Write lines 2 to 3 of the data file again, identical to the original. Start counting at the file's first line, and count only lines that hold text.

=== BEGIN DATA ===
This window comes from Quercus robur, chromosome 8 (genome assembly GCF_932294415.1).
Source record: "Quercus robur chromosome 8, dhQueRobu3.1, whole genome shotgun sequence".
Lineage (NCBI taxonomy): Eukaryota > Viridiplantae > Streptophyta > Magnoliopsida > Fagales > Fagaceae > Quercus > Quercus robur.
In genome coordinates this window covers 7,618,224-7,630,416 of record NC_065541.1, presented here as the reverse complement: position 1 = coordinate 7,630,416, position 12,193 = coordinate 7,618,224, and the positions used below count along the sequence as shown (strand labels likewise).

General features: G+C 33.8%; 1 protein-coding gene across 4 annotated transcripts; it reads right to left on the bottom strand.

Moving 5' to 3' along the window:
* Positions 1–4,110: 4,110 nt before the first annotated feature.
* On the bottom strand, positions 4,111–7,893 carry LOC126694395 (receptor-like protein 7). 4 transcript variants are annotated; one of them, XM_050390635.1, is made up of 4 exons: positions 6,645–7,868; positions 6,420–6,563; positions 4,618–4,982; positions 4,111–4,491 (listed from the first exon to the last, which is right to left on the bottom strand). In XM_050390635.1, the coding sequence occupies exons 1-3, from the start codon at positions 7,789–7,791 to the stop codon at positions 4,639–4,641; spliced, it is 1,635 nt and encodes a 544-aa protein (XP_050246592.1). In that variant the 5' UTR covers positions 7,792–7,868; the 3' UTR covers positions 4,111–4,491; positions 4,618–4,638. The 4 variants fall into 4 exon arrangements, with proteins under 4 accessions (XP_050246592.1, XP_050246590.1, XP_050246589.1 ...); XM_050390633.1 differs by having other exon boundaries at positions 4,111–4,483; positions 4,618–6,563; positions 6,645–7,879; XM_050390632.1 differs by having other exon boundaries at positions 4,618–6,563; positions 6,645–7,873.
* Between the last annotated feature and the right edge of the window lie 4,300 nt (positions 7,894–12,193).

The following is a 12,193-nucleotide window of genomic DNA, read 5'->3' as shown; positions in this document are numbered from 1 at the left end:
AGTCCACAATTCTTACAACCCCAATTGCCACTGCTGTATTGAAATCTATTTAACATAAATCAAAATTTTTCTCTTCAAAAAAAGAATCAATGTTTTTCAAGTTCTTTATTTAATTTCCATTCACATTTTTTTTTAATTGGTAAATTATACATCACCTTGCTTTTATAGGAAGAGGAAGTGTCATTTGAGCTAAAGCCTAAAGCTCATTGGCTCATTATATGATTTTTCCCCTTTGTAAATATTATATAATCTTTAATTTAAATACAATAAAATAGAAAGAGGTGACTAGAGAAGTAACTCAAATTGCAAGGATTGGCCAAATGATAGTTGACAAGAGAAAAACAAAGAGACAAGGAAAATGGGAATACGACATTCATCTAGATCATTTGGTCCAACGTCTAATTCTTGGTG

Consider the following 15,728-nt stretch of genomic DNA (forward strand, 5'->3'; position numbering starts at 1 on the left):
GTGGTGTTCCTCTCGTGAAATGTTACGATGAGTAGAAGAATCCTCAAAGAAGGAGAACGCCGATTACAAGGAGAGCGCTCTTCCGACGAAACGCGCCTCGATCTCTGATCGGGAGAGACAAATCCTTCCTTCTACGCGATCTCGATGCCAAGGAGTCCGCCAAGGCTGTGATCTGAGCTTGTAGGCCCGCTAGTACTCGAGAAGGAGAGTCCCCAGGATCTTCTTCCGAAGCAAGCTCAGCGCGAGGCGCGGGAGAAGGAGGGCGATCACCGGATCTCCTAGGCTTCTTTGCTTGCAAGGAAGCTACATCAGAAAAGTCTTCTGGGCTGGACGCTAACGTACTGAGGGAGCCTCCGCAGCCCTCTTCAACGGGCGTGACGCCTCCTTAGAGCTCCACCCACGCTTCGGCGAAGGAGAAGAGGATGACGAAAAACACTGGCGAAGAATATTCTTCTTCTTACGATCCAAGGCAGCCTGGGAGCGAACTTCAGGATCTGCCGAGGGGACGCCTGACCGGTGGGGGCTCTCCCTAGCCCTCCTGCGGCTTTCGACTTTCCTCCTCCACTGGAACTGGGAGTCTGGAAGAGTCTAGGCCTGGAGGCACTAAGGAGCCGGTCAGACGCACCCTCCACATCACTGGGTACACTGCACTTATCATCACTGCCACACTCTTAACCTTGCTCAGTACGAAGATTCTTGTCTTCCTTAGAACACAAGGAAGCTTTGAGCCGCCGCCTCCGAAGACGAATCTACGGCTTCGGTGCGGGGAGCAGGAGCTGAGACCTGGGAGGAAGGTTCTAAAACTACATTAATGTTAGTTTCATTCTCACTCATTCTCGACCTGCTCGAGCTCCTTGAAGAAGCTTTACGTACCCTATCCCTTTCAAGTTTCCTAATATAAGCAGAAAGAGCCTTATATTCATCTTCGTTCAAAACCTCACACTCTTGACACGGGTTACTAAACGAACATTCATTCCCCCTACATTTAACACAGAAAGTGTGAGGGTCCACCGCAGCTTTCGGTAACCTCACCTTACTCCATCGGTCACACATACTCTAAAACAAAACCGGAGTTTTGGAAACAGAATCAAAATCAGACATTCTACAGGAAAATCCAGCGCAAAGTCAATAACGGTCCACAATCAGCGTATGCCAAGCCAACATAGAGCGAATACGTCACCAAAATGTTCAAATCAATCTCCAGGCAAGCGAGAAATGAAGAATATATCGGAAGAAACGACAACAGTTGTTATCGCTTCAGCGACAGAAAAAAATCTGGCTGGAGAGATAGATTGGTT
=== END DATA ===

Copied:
Source record: "Quercus robur chromosome 8, dhQueRobu3.1, whole genome shotgun sequence".
Lineage (NCBI taxonomy): Eukaryota > Viridiplantae > Streptophyta > Magnoliopsida > Fagales > Fagaceae > Quercus > Quercus robur.